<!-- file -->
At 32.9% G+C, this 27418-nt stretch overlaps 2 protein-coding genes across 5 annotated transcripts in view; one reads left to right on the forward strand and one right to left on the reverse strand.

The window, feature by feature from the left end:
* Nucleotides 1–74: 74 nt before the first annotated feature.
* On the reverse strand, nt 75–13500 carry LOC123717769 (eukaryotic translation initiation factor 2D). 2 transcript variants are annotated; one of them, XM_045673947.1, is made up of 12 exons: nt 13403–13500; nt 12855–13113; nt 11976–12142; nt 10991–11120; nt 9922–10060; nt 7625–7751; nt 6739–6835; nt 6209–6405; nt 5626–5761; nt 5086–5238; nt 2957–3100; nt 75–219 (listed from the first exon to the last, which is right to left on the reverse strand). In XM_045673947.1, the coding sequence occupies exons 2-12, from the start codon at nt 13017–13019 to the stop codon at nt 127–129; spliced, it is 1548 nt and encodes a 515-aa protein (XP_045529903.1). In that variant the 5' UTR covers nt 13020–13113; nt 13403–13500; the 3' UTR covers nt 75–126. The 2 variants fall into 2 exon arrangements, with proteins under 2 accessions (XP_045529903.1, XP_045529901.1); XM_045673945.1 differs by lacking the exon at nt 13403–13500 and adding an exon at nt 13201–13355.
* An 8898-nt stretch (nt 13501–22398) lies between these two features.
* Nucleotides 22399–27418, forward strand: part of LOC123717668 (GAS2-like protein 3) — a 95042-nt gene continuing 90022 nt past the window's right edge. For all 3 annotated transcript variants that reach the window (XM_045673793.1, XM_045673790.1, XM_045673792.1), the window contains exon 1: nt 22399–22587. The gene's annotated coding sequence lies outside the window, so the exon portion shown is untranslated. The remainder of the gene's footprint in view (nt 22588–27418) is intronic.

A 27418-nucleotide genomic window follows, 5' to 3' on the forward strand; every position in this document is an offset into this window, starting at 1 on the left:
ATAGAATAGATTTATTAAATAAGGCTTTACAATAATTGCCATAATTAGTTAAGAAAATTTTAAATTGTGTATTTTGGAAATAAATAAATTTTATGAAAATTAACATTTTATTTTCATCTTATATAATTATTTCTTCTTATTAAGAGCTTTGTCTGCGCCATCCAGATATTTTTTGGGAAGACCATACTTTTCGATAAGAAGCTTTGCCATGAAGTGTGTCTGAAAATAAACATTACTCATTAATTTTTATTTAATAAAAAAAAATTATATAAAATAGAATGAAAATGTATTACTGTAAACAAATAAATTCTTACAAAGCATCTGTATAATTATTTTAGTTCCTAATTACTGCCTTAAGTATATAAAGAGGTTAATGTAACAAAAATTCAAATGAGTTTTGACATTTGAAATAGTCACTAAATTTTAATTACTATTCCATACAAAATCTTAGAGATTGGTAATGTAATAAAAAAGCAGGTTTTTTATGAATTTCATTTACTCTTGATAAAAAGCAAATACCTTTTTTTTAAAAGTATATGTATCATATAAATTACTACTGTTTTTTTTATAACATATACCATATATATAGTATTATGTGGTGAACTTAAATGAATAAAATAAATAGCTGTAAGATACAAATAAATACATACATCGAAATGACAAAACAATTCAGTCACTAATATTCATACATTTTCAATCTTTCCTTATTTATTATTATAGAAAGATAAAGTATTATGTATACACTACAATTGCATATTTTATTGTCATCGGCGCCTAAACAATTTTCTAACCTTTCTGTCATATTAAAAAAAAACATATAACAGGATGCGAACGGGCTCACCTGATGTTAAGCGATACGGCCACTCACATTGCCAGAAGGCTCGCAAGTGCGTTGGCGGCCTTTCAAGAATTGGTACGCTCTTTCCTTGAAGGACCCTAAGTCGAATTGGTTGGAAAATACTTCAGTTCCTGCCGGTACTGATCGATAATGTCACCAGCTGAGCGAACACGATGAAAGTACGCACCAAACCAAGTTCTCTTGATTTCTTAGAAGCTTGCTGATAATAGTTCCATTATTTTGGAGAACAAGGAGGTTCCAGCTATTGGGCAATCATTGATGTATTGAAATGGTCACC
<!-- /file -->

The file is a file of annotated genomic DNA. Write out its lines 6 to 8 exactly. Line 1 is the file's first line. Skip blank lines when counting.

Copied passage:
* Nucleotides 22399–27418, forward strand: part of LOC123717668 (GAS2-like protein 3) — a 95042-nt gene continuing 90022 nt past the window's right edge. For all 3 annotated transcript variants that reach the window (XM_045673793.1, XM_045673790.1, XM_045673792.1), the window contains exon 1: nt 22399–22587. The gene's annotated coding sequence lies outside the window, so the exon portion shown is untranslated. The remainder of the gene's footprint in view (nt 22588–27418) is intronic.

A 27418-nucleotide genomic window follows, 5' to 3' on the forward strand; every position in this document is an offset into this window, starting at 1 on the left:
ATAGAATAGATTTATTAAATAAGGCTTTACAATAATTGCCATAATTAGTTAAGAAAATTTTAAATTGTGTATTTTGGAAATAAATAAATTTTATGAAAATTAACATTTTATTTTCATCTTATATAATTATTTCTTCTTATTAAGAGCTTTGTCTGCGCCATCCAGATATTTTTTGGGAAGACCATACTTTTCGATAAGAAGCTTTGCCATGAAGTGTGTCTGAAAATAAACATTACTCATTAATTTTTATTTAATAAAAAAAAATTATATAAAATAGAATGAAAATGTATTACTGTAAACAAATAAATTCTTACAAAGCATCTGTATAATTATTTTAGTTCCTAATTACTGCCTTAAGTATATAAAGAGGTTAATGTAACAAAAATTCAAATGAGTTTTGACATTTGAAATAGTCACTAAATTTTAATTACTATTCCATACAAAATCTTAGAGATTGGTAATGTAATAAAAAAGCAGGTTTTTTATGAATTTCATTTACTCTTGATAAAAAGCAAATACCTTTTTTTTAAAAGTATATGTATCATATAAATTACTACTGTTTTTTTTATAACATATACCATATATATAGTATTATGTGGTGAACTTAAATGAATAAAATAAATAGCTGTAAGATACAAATAAATACATACATCGAAATGACAAAACAATTCAGTCACTAATATTCATACATTTTCAATCTTTCCTTATTTATTATTATAGAAAGATAAAGTATTATGTATACACTACAATTGCATATTTTATTGTCATCGGCGCCTAAACAATTTTCTAACCTTTCTGTCATATTAAAAAAAAACATATAACAGGATGCGAACGGGCTCACCTGATGTTAAGCGATACGGCCACTCACATTGCCAGAAGGCTCGCAAGTGCGTTGGCGGCCTTTCAAGAATTGGTACGCTCTTTCCTTGAAGGACCCTAAGTCGAATTGGTTGGAAAATACTTCAGTTCCTGCCGGTACTGATCGATAATGTCACCAGCTGAGCGAACACGATGAAAGTACGCACCAAACCAAGTTCTCTTGATTTCTTAGAAGCTTGCTGATAATAGTTCCATTATTTTGGAGAACAAGGAGGTTCCAGCTATTGGGCAATCATTGATGTATTGAAATGGTCACC